Next, a research tool we call Comparative Analysis. This is a process to help us explore and compare belief systems. This process is a scientific process form of comparative religious studies. Together these analytical tools give a solid foundation of common sense thinking. They sharpen your ability to discern facts from fiction.
Seated meditation is the heart of most spiritual practices. This includes a wide range of meditation techniques. It starts with Beginning Meditation and Mindfulness Meditation. It progresses to more advanced forms like Japa Meditation the Siddhis of Patanjali.
This is another foundational element that strengthens the mind-body connection. Moving meditation is another tool key to our health and wellness. This progression includes several methods of energy collection. Here we teach Forest Bathing, Qigong, and Tai Chi. It also includes more contemporary processes for Grounding, like Tree Grounding and Sun Gazing.
Pathways for expanding awareness include a variety of tools. This group includes practical tools like a Spiritual Journal and Automatic Writing. Here we introduce Lucid Dreaming, the Shamanic Journey, or Guided Meditation. There are also techniques for Third-Eye Awakening and soul memory awareness.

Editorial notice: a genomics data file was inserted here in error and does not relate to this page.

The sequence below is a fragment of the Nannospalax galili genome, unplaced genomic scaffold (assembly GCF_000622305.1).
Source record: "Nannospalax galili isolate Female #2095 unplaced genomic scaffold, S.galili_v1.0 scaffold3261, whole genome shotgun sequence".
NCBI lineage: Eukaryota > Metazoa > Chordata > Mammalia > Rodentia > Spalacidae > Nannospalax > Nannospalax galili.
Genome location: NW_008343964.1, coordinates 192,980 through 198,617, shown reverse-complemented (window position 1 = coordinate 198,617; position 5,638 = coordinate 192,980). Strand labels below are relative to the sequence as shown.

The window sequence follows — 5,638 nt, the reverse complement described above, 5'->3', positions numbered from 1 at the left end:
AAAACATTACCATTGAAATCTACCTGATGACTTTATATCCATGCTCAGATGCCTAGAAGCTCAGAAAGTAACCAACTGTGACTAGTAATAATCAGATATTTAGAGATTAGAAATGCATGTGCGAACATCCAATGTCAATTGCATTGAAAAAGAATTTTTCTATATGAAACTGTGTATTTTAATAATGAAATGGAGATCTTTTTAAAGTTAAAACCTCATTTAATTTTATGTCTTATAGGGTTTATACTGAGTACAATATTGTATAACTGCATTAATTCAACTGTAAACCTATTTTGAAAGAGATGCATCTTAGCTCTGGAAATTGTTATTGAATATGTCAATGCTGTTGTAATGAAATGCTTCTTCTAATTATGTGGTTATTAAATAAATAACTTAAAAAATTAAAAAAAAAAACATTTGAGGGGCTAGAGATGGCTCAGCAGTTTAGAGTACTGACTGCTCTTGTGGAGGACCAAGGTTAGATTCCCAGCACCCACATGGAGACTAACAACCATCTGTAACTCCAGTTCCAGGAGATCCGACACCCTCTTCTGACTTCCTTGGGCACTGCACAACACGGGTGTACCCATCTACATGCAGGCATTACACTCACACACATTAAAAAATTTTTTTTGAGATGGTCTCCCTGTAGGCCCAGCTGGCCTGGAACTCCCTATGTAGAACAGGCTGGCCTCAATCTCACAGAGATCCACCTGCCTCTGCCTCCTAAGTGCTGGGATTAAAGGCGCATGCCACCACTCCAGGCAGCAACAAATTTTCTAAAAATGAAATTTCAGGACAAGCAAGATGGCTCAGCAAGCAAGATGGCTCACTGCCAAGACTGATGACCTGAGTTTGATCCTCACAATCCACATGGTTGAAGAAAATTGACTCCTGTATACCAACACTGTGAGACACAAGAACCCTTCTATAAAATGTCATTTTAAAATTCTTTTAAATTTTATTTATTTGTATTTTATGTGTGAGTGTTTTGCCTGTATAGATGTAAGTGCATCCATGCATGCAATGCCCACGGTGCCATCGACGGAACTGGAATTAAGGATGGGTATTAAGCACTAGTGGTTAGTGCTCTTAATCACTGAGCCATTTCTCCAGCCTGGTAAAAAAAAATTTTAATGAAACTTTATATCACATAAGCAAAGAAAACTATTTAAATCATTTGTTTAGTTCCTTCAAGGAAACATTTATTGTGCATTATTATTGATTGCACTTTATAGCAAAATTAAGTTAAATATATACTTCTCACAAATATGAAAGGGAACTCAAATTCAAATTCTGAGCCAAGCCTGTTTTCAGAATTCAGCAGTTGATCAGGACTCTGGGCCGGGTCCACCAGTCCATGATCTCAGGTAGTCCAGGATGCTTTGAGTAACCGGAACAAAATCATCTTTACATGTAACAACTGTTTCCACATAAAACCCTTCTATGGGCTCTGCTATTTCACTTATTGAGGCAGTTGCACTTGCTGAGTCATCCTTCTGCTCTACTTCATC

Healing practices are the last group. This branch includes Pe Jeut, Reiki, and Shiatsu. Self-care is an important element of this group. It is vital for normalizing our inner work and maintaining our health and wellness.
Religion versus spiritual exploration is a battle between two very different paths.
Interested in spiritual exploration? Check out the blended learning process at the core of our teaching process. It reflects what Joseph Campbell called the Hero’s Journey. Our learning options include both face-to-face and virtual learning sessions. Please consider donating and supporting our mission. This helps others learn the knowledge for developing their path.
Joseph Campbell & Joseph Campbell’s book The Hero’s Journey, Wikipedia
Abrahamic Religions, Wikipedia